When I started the Bingeworthy column a couple of years ago, there were weeks where it was a bit of a struggle to find a new streaming show or movie to write about.

Those days are over. Now, the struggle is figuring out which of the multitude of new shows, specials and movies to cover. Every time I watch something, I can’t help but think of all the other stuff I’m not watching.

Fortunately, I made some good choices for the Bingeworthy column in 2017, based on all the good new shows I saw on Netflix, Hulu, Amazon Prime and elsewhere. Here are 10 of my favorites. Please let me know what I missed.

1. “The Handmaid’s Tale” (Hulu) — Hulu’s adaptation of Margaret Atwood’s dystopian novel detonated like a bomb in the middle of 2017. The depiction of a chilling future America controlled by a radical religious regime, where science is repressed and women are judged by their value as childbearers, felt queasily relevant. 

2. “GLOW” (Netflix) — The delightful “GLOW” came flying off of the top turnbuckle and into our living rooms, the hilarious and thrilling story of the creation of a 1980s female pro wrestling league. The camaraderie between the very different wrestlers is endearing, and the show makes the case that becoming larger-than-life characters in the ring empowers these women outside of it. 

3. “Mystery Science Theater 3000: The Return” (Netflix) — As a longtime fan of the original ‘90s cult TV series, the idea of a rebooted series with a new cast was exciting but a little worrying. The result was a hoot, capturing everything fans loved about the old show while pushing it forward for a new generation. 

4. “Difficult People” (Hulu) — I’m going to miss this sharp-witted comedy, starring Billy Eichner and Julie Klausner as celebrity D-listers trying to make it in New York. This year’s third season was the best, engaging with both the Trump administration with fierce glee, in a show that packed more great lines per minute than other shows had in an entire episode. 

5. “Dear White People” (Netflix) — Justin Simien arguably made his Sundance hit film even better in translating it into a series, cutting the fat and sharpening the wit as he gleefully told the story of an upper-crust university that wasn’t nearly as inclusive or enlightened as it saw itself. 

6. “I Love Dick” (Amazon Prime) — UW graduate Jill Soloway followed up “Transparent” with this funny and moving show about a filmmaker (the great Kathryn Hahn) who develops an uncontrollable attraction for a Marlboro Man-type artist (Kevin Bacon). Largely written and directed by women, the show’s view on female sexuality and desire was bracing and original.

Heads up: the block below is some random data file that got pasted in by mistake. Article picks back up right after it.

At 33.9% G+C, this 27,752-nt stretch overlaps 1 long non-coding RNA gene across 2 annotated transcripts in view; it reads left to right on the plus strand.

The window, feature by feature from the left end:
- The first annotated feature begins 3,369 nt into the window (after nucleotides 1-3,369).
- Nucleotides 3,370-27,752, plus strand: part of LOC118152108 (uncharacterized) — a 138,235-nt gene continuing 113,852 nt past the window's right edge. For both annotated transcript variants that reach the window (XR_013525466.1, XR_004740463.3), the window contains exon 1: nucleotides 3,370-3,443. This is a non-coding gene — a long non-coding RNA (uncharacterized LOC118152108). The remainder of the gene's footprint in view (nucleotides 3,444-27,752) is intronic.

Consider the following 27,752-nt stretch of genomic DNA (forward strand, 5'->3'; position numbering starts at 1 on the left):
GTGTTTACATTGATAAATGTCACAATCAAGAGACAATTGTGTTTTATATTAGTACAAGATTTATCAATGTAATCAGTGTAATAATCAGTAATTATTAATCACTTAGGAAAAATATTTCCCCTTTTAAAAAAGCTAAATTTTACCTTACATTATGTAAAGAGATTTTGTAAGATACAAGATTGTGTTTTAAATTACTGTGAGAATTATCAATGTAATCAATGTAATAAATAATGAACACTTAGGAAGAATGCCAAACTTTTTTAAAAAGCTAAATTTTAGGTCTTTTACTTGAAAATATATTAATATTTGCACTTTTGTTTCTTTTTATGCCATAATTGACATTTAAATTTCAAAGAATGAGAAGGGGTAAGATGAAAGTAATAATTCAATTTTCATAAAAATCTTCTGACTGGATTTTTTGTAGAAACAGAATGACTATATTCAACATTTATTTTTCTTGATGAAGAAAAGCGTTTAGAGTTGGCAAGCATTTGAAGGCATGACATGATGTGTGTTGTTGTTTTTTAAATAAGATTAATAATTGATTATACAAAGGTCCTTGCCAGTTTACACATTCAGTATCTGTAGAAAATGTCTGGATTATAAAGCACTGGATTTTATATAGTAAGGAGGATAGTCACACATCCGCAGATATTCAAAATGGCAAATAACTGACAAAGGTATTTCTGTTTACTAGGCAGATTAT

7. “Bajillion Dollar Properties” (iTunes) — I’ll miss the now-defunct comedy streaming service Seeso for a bunch of its original shows, but none more so than this gonzo mockumentary series about a team of very silly high-powered realtors. The first three seasons are available to rent or buy on iTunes, and apparently there’s a fourth season that needs a home. 

8. “The Marvelous Mrs. Maisel” (Amazon Prime) — “Gilmore Girls” creators Amy Sherman-Palladino and Daniel Palladino scored with this hilarious and zippy show about a ‘50s Jewish housewife (Rachel Brosnahan) who becomes an unlikely hit as a stand-up comic. The Palladinos' rapid-fire dialogue is perfectly suited for the world of comedy, and the show is a delightful tale of a woman finding her occasionally foul-mouthed voice. 

9. “American Vandal” (Netflix) — One of the year’s biggest surprises was this show, which somehow mixed the teen comedy and true crime documentary genres together. The result is funny and surprisingly gripping viewing, and also sent a message about the dangers of pigeonholing and dismissing so-called “bad” kids. 

10. “The Tick” (Amazon Prime) — Ben Edlund’s big blue superhero has been rebooted a couple of times, but the new Amazon series is notably darker and more violent than previous incarnations. But it works, mixing silly jokes with subtle meta-commentary about what we look for in superheroes. 

Rob Thomas is the features editor and social media editor for the Capital Times, as well as its film critic. He joined the Cap Times in 1999 and has written about movies, music, food and books.